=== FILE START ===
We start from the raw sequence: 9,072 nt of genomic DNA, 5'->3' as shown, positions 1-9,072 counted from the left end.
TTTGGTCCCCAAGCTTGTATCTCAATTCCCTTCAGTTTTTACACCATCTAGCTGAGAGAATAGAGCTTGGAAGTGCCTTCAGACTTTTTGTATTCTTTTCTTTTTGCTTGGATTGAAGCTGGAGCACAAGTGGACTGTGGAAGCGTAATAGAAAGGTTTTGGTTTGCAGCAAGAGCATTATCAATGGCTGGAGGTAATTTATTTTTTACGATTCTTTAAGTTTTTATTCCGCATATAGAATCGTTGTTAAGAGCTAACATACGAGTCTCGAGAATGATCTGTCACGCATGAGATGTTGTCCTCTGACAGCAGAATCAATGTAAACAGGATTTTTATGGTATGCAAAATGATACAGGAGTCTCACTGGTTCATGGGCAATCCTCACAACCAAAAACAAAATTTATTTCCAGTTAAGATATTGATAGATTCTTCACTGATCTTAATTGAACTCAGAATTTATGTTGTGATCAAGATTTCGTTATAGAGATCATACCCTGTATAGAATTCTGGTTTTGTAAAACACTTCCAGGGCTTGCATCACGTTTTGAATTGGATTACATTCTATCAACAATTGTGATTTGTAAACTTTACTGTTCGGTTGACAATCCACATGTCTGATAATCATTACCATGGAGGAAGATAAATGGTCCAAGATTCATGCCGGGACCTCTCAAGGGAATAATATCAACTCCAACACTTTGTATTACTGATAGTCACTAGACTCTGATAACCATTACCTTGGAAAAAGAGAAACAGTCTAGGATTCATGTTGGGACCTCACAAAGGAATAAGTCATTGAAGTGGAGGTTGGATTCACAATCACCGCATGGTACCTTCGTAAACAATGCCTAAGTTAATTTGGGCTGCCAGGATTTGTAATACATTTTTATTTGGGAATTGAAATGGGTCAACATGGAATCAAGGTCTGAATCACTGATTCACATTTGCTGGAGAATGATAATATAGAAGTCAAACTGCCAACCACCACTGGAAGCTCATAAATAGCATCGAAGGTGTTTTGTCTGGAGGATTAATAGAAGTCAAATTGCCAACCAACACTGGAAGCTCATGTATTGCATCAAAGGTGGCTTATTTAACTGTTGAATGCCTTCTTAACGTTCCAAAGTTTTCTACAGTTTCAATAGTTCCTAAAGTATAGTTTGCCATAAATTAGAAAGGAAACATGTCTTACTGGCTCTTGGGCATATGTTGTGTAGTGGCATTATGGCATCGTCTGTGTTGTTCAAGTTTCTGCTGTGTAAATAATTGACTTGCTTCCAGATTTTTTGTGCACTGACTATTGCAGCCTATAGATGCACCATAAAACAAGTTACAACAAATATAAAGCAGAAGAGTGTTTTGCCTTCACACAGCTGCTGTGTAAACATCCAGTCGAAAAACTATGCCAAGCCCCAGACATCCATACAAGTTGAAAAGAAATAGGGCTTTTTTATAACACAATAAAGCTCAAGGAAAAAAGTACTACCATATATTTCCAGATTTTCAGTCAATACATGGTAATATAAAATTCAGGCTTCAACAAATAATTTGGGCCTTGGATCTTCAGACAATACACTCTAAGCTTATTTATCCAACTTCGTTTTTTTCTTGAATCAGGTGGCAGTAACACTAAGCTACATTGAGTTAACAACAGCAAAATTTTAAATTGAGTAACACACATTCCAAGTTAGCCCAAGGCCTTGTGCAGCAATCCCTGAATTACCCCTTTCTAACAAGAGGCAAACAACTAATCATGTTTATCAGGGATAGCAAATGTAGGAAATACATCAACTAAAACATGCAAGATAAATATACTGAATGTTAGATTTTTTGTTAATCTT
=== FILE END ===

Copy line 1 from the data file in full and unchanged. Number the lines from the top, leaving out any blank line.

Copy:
We start from the raw sequence: 9,072 nt of genomic DNA, 5'->3' as shown, positions 1-9,072 counted from the left end.